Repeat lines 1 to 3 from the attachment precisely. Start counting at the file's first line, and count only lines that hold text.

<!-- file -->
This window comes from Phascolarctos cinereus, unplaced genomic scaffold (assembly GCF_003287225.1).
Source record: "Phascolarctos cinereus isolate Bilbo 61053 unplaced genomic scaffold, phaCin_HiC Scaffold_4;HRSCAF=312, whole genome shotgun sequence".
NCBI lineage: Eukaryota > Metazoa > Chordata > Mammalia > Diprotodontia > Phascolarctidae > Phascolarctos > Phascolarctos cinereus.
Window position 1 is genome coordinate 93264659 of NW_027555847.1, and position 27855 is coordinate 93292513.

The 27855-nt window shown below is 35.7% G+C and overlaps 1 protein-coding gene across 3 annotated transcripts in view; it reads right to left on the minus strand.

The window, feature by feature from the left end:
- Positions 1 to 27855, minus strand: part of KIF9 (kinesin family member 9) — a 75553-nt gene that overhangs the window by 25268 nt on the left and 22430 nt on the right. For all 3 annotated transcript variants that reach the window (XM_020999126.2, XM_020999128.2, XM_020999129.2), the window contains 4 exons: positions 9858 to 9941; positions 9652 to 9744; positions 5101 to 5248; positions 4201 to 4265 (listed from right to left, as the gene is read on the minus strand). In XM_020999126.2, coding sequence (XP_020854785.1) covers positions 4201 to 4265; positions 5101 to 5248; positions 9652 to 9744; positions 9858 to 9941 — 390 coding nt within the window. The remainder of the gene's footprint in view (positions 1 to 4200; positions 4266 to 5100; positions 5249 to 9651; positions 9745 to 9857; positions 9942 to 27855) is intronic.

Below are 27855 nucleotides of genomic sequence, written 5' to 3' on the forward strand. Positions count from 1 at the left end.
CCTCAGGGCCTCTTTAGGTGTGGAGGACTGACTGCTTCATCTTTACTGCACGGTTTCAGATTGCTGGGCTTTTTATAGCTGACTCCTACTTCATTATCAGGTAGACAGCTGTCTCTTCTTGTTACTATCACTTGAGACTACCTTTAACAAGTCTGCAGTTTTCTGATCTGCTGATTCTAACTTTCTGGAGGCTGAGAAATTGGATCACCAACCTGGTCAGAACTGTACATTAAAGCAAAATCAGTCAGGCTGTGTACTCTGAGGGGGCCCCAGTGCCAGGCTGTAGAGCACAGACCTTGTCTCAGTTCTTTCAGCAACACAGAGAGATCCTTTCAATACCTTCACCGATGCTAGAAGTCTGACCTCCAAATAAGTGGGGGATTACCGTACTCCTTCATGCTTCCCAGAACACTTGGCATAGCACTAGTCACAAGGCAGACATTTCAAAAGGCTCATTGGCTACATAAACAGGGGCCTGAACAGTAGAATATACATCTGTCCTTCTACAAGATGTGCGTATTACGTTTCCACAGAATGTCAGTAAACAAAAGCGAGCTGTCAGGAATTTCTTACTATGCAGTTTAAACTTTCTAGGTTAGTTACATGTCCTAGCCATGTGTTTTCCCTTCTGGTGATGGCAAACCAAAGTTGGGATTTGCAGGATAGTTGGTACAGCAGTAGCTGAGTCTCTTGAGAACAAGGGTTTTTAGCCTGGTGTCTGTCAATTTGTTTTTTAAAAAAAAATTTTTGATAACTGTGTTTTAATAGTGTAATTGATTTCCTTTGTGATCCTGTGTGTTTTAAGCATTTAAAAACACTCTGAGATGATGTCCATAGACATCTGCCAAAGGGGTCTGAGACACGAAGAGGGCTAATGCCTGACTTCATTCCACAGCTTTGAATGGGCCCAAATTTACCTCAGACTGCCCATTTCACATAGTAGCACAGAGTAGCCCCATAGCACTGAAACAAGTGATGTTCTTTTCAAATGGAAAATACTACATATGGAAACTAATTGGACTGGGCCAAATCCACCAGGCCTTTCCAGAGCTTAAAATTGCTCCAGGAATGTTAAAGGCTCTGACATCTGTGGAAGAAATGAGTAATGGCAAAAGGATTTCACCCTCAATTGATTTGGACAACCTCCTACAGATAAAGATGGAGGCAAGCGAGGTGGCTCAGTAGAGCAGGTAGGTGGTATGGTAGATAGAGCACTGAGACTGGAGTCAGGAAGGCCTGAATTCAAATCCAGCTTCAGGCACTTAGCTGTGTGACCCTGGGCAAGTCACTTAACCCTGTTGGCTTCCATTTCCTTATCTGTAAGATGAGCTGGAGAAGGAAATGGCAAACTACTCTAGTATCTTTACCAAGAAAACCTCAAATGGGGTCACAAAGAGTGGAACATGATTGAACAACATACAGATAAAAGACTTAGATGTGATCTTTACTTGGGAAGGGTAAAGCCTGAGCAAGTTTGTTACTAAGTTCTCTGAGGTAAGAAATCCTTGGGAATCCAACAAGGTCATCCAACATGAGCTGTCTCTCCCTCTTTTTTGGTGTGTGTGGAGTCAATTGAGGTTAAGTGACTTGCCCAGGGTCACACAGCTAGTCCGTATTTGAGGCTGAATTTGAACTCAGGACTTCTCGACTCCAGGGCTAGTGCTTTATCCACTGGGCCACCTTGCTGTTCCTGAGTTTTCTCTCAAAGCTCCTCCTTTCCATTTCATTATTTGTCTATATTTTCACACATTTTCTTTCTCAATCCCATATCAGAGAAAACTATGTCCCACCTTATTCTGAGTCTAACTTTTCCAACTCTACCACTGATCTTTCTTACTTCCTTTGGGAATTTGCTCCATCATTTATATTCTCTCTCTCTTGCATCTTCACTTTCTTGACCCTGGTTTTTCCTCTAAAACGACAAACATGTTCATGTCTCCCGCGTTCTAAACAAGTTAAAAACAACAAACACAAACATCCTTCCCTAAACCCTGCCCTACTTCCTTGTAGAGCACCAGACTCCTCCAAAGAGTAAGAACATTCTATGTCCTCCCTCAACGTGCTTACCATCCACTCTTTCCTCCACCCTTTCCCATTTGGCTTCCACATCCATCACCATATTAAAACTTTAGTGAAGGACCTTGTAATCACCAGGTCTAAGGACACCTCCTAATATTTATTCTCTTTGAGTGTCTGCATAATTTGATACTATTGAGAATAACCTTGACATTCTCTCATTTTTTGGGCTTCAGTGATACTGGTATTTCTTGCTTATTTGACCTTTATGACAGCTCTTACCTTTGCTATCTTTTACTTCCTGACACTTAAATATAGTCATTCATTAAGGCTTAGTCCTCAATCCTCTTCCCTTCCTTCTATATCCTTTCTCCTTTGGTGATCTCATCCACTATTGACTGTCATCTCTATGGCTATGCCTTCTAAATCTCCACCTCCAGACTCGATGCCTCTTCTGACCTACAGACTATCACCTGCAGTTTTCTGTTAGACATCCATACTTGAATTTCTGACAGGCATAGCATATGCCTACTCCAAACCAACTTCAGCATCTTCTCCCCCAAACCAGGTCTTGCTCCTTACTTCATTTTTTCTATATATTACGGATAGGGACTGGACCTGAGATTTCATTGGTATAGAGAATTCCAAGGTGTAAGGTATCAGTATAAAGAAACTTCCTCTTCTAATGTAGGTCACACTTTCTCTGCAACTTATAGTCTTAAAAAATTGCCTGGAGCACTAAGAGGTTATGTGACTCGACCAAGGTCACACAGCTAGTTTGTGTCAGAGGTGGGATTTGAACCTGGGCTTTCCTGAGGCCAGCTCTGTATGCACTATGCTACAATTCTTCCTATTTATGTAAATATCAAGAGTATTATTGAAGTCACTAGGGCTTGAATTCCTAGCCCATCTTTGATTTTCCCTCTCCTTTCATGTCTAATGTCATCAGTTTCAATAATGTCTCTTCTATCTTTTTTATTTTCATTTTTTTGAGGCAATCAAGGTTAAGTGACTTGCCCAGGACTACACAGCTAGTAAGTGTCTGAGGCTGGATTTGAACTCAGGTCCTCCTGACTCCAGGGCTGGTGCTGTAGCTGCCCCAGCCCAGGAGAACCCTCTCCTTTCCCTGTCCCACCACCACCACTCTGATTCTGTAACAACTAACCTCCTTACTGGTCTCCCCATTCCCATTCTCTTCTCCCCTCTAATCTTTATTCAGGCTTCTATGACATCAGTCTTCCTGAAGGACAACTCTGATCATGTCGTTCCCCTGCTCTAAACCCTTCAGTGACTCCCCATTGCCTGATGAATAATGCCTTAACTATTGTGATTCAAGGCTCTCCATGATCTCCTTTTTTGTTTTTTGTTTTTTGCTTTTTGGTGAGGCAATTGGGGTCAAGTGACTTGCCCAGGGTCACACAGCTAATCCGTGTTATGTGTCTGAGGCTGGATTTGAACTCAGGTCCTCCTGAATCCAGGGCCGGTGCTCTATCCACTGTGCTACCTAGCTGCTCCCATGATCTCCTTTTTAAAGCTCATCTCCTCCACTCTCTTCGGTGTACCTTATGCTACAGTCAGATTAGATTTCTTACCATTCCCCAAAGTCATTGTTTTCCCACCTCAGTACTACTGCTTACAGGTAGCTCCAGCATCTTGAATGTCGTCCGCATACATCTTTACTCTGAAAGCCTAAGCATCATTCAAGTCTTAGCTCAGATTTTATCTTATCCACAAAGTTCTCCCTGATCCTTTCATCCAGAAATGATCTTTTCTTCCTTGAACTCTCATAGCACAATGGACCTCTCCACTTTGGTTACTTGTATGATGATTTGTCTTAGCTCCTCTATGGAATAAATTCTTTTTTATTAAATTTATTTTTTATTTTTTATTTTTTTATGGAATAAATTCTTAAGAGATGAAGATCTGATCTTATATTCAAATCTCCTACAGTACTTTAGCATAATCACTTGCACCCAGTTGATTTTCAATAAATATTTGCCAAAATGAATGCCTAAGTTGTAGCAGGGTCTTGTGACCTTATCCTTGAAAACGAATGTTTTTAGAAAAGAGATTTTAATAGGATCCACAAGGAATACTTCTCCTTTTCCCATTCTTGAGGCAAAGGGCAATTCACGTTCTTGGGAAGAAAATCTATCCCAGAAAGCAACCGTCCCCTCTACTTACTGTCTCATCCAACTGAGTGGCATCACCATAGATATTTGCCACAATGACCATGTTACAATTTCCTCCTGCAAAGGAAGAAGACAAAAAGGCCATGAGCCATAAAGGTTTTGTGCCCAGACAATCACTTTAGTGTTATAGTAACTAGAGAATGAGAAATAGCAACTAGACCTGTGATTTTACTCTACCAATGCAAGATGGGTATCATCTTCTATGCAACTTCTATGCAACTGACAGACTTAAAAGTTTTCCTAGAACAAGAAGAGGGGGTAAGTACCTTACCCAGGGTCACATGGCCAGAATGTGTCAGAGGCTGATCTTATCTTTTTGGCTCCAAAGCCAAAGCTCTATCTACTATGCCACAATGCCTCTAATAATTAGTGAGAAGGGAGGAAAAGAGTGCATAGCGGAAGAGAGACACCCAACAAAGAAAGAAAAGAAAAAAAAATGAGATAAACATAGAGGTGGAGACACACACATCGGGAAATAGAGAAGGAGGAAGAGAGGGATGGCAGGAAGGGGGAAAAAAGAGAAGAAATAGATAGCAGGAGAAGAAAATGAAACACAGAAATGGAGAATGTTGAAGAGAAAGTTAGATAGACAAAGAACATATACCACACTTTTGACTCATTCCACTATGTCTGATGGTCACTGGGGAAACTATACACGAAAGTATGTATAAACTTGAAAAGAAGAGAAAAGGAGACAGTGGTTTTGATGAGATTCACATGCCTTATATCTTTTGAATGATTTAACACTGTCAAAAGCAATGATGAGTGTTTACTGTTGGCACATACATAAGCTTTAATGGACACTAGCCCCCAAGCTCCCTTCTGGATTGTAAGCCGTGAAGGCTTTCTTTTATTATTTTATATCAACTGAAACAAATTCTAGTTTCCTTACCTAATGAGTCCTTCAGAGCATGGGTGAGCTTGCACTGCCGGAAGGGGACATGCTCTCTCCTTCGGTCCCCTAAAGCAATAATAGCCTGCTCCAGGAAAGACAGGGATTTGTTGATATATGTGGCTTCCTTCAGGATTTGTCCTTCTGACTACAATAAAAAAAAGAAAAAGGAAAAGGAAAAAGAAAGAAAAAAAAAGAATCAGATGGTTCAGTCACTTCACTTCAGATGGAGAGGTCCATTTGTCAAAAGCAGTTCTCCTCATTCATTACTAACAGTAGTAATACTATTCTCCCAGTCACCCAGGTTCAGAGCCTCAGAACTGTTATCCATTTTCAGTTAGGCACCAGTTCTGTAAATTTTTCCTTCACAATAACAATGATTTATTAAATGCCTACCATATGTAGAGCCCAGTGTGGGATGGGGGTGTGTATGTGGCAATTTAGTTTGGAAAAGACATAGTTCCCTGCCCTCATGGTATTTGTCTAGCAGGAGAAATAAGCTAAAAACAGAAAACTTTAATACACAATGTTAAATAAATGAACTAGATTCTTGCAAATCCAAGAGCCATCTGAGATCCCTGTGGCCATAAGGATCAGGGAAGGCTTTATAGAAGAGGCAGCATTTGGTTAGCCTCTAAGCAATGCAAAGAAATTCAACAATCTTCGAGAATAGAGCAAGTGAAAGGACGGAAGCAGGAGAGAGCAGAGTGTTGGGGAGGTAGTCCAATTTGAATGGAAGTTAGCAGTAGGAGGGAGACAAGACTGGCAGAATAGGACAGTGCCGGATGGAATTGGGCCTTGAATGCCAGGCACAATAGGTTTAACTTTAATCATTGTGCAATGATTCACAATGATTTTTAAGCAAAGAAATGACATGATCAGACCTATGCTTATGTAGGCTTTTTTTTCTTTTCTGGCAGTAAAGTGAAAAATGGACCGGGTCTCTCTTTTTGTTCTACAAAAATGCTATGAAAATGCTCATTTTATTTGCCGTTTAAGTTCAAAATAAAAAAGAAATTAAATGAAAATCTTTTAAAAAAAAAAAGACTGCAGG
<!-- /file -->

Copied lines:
This window comes from Phascolarctos cinereus, unplaced genomic scaffold (assembly GCF_003287225.1).
Source record: "Phascolarctos cinereus isolate Bilbo 61053 unplaced genomic scaffold, phaCin_HiC Scaffold_4;HRSCAF=312, whole genome shotgun sequence".
NCBI lineage: Eukaryota > Metazoa > Chordata > Mammalia > Diprotodontia > Phascolarctidae > Phascolarctos > Phascolarctos cinereus.